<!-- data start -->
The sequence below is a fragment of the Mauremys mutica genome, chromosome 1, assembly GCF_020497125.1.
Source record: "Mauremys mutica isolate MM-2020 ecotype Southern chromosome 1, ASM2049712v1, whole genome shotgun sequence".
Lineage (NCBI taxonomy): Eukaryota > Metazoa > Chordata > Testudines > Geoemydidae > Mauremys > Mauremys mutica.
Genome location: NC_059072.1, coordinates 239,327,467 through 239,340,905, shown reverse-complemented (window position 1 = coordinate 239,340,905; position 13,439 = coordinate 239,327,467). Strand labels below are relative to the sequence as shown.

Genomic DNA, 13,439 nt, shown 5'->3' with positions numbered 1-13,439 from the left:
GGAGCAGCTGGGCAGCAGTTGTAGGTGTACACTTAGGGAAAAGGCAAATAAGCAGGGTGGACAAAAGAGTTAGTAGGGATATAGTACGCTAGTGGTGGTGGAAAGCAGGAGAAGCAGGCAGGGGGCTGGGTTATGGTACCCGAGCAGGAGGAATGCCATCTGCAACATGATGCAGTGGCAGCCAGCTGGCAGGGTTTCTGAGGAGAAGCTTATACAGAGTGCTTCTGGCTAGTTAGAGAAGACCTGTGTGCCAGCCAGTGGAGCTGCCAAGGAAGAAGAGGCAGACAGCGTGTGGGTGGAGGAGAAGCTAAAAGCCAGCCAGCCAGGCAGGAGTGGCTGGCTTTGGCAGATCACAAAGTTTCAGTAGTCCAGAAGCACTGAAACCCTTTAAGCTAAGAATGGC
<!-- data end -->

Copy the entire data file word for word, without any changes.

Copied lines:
The sequence below is a fragment of the Mauremys mutica genome, chromosome 1, assembly GCF_020497125.1.
Source record: "Mauremys mutica isolate MM-2020 ecotype Southern chromosome 1, ASM2049712v1, whole genome shotgun sequence".
Lineage (NCBI taxonomy): Eukaryota > Metazoa > Chordata > Testudines > Geoemydidae > Mauremys > Mauremys mutica.
Genome location: NC_059072.1, coordinates 239,327,467 through 239,340,905, shown reverse-complemented (window position 1 = coordinate 239,340,905; position 13,439 = coordinate 239,327,467). Strand labels below are relative to the sequence as shown.

Genomic DNA, 13,439 nt, shown 5'->3' with positions numbered 1-13,439 from the left:
GGAGCAGCTGGGCAGCAGTTGTAGGTGTACACTTAGGGAAAAGGCAAATAAGCAGGGTGGACAAAAGAGTTAGTAGGGATATAGTACGCTAGTGGTGGTGGAAAGCAGGAGAAGCAGGCAGGGGGCTGGGTTATGGTACCCGAGCAGGAGGAATGCCATCTGCAACATGATGCAGTGGCAGCCAGCTGGCAGGGTTTCTGAGGAGAAGCTTATACAGAGTGCTTCTGGCTAGTTAGAGAAGACCTGTGTGCCAGCCAGTGGAGCTGCCAAGGAAGAAGAGGCAGACAGCGTGTGGGTGGAGGAGAAGCTAAAAGCCAGCCAGCCAGGCAGGAGTGGCTGGCTTTGGCAGATCACAAAGTTTCAGTAGTCCAGAAGCACTGAAACCCTTTAAGCTAAGAATGGC